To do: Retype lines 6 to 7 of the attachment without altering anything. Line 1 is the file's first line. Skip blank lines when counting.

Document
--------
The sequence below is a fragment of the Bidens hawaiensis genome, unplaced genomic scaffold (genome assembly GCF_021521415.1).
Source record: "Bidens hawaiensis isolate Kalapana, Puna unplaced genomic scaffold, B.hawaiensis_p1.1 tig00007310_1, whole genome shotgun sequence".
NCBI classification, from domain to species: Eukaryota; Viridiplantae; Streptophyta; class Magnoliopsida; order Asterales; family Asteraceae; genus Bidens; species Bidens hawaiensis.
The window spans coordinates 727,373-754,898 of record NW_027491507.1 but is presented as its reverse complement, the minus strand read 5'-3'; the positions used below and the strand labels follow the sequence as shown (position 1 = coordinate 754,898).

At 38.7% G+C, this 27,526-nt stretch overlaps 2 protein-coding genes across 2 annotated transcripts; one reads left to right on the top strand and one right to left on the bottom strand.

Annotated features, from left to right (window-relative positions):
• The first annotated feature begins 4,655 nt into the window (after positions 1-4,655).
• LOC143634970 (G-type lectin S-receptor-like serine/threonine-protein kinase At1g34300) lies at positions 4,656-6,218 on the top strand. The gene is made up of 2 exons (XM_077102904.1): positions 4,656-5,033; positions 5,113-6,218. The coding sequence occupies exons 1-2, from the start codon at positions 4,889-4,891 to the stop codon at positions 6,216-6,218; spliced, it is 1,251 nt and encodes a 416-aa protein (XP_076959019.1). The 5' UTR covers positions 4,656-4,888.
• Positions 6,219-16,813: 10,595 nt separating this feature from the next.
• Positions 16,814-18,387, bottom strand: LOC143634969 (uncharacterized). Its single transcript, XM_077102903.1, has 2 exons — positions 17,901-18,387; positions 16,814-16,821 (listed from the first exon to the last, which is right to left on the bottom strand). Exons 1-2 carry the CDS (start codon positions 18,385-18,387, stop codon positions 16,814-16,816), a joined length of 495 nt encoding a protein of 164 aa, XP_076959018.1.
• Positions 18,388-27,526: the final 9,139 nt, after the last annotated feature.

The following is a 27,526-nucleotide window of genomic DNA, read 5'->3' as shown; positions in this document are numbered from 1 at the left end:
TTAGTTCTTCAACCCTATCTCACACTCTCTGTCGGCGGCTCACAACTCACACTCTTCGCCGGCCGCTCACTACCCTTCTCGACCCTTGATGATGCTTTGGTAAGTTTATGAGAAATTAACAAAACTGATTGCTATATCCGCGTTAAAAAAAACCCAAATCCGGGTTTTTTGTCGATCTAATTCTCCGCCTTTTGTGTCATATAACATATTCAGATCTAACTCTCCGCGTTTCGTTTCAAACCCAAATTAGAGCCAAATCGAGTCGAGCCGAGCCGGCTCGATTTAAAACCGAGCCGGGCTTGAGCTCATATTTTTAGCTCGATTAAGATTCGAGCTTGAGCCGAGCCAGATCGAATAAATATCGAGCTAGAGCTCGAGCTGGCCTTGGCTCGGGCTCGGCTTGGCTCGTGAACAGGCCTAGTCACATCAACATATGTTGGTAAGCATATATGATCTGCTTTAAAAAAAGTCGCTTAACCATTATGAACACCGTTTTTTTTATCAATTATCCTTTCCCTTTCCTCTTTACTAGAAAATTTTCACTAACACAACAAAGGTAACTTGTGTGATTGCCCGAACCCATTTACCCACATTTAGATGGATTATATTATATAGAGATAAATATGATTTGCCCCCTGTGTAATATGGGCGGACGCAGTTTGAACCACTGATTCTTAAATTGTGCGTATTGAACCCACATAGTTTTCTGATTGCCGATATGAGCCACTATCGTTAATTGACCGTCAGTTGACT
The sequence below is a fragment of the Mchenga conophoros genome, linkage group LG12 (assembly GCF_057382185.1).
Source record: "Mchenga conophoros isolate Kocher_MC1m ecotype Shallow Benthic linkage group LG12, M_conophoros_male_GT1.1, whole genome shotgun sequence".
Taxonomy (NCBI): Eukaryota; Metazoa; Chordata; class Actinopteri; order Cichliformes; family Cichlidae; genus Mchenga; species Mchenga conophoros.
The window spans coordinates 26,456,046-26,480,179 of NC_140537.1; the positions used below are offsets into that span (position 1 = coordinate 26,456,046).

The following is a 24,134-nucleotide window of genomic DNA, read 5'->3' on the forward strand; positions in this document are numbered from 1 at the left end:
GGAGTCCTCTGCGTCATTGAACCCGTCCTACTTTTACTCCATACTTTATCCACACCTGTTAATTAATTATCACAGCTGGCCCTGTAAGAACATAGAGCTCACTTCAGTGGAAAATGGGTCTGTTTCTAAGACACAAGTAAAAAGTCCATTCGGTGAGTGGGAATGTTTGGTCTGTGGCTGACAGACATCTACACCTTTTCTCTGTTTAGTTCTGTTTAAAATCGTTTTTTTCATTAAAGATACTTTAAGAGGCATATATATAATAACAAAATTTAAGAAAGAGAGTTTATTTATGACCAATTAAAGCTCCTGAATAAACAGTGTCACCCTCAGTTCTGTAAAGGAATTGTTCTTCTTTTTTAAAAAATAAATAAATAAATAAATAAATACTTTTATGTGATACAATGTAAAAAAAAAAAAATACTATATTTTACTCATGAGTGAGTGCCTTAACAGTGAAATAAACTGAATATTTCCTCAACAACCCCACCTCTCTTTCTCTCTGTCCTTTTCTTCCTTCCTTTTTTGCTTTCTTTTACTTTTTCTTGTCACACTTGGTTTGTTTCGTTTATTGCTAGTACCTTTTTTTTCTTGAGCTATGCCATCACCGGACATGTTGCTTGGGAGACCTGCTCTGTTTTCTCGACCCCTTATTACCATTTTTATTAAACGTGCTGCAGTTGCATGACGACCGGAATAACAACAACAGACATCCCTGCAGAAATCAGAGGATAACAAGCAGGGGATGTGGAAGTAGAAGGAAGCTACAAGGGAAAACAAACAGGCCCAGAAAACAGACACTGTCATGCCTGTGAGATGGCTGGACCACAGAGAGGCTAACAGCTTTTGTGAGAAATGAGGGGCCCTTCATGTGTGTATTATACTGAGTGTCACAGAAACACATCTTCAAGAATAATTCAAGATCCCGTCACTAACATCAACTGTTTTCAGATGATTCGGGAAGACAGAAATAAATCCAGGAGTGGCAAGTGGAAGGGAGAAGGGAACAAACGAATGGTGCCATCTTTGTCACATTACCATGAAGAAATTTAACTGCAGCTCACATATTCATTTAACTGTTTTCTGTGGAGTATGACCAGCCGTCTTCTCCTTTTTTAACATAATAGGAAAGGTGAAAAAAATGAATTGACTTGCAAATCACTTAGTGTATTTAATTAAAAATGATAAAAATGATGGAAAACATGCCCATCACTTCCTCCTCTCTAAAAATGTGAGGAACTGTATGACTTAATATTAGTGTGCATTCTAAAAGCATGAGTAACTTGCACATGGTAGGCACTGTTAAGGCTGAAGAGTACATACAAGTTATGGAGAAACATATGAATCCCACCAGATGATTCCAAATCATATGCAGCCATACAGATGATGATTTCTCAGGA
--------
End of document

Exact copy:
Annotated features, from left to right (window-relative positions):
• The first annotated feature begins 4,655 nt into the window (after positions 1-4,655).